A month after the execution of Jang Song-thaek, widely viewed as North Korea’s second-most-powerful leader, China remains stymied in relations with its reclusive, defiant neighbor. This is not a new story. Though few in Beijing are prepared to admit it, China’s policies toward North Korea have long been a conspicuous failure.
China’s official reactions to the North’s internal power struggle have, thus far, been limited largely to formulaic calls for internal stability. But Mr. Jang’s ouster must be deeply disquieting to senior Chinese policy makers, who yet again find themselves on the outside looking in.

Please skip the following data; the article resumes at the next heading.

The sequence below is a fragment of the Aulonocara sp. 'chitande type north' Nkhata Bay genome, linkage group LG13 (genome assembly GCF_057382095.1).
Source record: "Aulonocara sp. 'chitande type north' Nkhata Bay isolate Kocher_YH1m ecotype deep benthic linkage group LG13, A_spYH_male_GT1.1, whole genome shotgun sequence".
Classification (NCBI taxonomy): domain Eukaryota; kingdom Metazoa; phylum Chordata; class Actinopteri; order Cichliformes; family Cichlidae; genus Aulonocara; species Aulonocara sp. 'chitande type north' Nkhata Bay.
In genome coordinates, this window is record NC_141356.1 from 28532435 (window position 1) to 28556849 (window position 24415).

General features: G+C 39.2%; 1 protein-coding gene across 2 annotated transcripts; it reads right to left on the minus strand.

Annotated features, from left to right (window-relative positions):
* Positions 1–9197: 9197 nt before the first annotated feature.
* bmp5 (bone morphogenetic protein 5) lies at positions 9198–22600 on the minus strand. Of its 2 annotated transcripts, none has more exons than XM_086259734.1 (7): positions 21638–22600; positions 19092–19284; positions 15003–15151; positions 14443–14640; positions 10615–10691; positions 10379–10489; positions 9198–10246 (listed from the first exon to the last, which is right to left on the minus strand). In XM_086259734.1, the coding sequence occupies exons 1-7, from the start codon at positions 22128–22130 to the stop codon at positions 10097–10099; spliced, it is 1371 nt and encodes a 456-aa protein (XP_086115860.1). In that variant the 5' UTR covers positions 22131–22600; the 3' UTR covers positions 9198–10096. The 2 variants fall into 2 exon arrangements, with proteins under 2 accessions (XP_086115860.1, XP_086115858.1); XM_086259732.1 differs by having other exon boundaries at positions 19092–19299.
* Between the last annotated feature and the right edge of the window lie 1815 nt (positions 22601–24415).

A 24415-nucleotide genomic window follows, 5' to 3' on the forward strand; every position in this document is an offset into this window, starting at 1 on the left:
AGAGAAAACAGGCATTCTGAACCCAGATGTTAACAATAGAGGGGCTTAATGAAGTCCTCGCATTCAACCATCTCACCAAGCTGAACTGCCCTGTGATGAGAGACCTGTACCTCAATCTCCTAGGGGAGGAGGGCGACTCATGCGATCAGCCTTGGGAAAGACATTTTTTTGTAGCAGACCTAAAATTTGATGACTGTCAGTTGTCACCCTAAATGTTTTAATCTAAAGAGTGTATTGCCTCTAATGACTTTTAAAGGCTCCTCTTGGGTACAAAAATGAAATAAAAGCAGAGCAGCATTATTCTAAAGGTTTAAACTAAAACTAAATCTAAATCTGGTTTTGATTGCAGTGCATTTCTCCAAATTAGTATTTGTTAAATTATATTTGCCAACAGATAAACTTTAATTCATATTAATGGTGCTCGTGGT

By JONATHAN D. POLLACK in The New York Times.
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